Going through some old computer files I came across this and I thought to myself, ‘This is what I am living through at the moment.’
Then I realised I had found it somewhere in 2006. Which is interesting because 2006 to 2018 is a shorter length of time as from 1933 to 1943.
Think about that for a minute, then read what is was I found. I wish I could remember where I found it back in 2006.
It was the formula Hitler used, and it still works today. It is, in fact, the most consistently reliable way for demagogues to gain power. It works because it’s gradual but relentless, and progressively absorbs – and then intimidates or co-opts – both government and the media.
For example, Milton Mayer, an American Jew and writer who extensively interviewed German Jews who survived Hitler’s era in his book They Thought They Were Free, noted that:
What happened here was the gradual habituation of the people, little by little, to being governed by surprise; to receiving decisions deliberated in secret; to believing that the situation was so complicated that the government had to act on information which the people could not understand, or so dangerous that, even if he people could understand it, it could not be released because of national security….
As a friend of Mayer’s noted, and Mayer recorded in his book:
This separation of government from people, this widening of the gap, took place so gradually and so insensibly, each step disguised (perhaps not even intentionally) as a temporary emergency measure or associated with true patriotic allegiance or with real social purposes. And all the crises and reforms (real reforms, too) so occupied the people that they did not see the slow motion underneath, of the whole process of government growing remoter and remoter. …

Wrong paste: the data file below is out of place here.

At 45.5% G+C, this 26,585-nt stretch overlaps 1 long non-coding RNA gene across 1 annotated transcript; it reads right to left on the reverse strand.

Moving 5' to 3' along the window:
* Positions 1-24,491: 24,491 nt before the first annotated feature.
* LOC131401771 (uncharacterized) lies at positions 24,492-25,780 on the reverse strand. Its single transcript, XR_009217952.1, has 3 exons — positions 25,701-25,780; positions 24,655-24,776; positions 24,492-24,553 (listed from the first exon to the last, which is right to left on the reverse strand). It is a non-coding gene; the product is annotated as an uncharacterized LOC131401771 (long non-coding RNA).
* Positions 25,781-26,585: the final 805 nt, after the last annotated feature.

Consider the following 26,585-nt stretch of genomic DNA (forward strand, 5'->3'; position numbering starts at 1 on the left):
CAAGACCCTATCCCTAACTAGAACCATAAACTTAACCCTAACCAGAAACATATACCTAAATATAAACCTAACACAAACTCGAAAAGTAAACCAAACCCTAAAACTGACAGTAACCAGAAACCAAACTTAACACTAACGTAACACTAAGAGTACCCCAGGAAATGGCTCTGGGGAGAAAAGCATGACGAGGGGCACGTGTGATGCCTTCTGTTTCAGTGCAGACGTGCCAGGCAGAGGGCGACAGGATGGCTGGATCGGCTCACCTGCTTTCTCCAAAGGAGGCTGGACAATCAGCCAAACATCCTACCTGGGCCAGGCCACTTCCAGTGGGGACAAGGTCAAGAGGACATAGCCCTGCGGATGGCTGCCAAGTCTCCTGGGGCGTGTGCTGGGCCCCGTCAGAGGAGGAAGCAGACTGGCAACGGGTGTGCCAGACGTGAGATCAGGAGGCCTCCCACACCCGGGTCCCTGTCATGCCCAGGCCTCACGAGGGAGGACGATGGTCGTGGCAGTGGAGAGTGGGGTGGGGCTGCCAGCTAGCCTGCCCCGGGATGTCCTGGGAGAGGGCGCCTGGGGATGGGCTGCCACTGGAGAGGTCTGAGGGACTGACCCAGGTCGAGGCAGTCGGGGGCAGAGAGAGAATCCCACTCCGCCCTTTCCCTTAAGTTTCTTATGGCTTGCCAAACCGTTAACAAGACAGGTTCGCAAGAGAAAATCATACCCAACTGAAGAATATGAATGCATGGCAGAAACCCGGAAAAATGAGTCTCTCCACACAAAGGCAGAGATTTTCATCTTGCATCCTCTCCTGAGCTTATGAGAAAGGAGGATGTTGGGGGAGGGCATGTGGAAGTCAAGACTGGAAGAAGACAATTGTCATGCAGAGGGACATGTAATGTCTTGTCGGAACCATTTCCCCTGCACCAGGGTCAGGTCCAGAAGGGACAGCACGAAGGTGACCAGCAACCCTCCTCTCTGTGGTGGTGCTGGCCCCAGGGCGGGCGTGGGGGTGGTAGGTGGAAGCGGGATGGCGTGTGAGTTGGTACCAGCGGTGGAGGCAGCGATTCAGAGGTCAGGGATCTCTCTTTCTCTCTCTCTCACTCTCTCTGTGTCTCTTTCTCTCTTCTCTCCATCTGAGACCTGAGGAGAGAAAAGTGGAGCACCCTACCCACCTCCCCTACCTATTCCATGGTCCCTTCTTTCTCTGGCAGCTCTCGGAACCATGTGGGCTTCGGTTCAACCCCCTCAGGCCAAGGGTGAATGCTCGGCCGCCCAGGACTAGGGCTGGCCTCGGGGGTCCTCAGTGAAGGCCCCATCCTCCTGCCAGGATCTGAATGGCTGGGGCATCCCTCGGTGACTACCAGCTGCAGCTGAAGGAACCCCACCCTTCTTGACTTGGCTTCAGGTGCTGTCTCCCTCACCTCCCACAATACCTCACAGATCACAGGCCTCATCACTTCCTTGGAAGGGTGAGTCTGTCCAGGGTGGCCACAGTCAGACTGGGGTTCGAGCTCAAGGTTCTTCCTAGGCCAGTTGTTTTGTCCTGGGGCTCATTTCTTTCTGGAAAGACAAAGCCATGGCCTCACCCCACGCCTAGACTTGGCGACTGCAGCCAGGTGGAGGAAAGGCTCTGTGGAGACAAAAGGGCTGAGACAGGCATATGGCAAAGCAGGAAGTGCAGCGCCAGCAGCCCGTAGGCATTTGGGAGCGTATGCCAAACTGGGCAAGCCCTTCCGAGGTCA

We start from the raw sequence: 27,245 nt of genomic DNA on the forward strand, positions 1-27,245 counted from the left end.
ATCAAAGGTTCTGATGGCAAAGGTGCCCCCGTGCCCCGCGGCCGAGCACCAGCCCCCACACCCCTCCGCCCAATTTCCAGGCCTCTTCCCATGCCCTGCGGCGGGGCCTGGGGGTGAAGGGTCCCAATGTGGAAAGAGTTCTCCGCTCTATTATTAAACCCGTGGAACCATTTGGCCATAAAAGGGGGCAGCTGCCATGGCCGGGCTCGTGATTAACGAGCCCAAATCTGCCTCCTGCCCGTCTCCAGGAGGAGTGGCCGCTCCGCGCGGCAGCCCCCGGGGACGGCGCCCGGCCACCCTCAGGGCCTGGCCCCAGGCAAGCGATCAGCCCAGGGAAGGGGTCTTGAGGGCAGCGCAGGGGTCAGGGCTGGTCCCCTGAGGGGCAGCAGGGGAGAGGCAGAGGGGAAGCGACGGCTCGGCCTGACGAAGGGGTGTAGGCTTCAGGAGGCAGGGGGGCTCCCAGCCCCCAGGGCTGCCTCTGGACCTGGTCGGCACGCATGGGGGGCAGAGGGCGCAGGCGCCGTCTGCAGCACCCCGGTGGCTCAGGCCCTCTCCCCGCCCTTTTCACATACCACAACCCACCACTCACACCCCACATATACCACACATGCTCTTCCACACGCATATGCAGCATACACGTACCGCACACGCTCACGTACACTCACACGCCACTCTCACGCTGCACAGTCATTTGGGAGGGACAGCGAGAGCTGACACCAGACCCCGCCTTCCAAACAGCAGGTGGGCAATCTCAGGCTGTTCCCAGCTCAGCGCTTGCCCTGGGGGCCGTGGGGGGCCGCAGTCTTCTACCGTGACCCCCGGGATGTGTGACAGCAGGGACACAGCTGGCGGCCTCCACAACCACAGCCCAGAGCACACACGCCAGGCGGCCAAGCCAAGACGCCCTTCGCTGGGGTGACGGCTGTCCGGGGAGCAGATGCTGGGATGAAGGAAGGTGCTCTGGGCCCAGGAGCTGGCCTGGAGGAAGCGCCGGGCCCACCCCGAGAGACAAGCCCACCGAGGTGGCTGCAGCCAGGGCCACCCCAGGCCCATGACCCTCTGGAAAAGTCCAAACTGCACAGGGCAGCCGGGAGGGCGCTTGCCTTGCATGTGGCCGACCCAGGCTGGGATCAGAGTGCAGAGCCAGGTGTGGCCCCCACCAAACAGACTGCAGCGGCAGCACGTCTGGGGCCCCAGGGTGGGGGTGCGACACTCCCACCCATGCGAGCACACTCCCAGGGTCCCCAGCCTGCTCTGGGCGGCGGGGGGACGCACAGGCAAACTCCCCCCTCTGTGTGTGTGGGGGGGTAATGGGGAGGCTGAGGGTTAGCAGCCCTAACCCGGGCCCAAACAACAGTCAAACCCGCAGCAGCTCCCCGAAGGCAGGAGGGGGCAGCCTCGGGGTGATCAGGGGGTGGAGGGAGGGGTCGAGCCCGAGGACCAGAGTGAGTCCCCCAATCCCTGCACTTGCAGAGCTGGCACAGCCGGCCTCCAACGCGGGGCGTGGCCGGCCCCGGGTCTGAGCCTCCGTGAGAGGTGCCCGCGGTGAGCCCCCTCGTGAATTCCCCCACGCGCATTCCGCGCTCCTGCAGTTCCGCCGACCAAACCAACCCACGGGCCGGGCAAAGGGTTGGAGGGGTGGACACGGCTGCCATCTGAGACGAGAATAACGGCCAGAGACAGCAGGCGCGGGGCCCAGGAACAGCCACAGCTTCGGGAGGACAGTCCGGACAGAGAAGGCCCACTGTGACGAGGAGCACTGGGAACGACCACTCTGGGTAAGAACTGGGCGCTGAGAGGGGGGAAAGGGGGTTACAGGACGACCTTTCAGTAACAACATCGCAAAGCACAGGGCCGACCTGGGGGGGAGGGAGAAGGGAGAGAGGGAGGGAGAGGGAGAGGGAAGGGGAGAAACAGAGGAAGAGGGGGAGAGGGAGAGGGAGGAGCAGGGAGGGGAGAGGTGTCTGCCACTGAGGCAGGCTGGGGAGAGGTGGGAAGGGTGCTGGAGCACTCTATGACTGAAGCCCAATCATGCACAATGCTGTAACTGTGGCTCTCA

To live in this process is absolutely not to be able to notice it – please try to believe me – unless one has a much greater degree of political awareness, acuity, than most of us had ever had occasion to develop. Each step was so small, so inconsequential, so well explained or, on occasion, “regretted,” that, unless one were detached from the whole process from the beginning, unless one understood what the whole thing was in principle, what all these “little measures” that no “patriotic German” could resent must some day lead to, one no more saw it developing from day to day than a farmer in his field sees the corn growing. One day it is over his head.
In this conversation, Mayer’s friend suggests that he wasn’t making an excuse for not resisting the rise of the fascists, but simply pointing out an indisputable reality. This, he suggests, is how fascism will always take over a nation.
“Pastor Niemoller spoke for the thousands and thousands of men like me when he spoke (too modestly of himself) and said that, when the Nazis attacked the Communists, he was a little uneasy, but, after all, he was not a Communist, and so he did nothing: and then they attacked the Socialists, and he was a little uneasier, but, still, he was not a Socialist, and he did nothing; and then the schools, the press, the Jews, and so on, and he was always uneasier, but still he did nothing. And then they attacked the Church, and he was a Churchman, and he did something – but then it was too late.”
“Yes,” I said.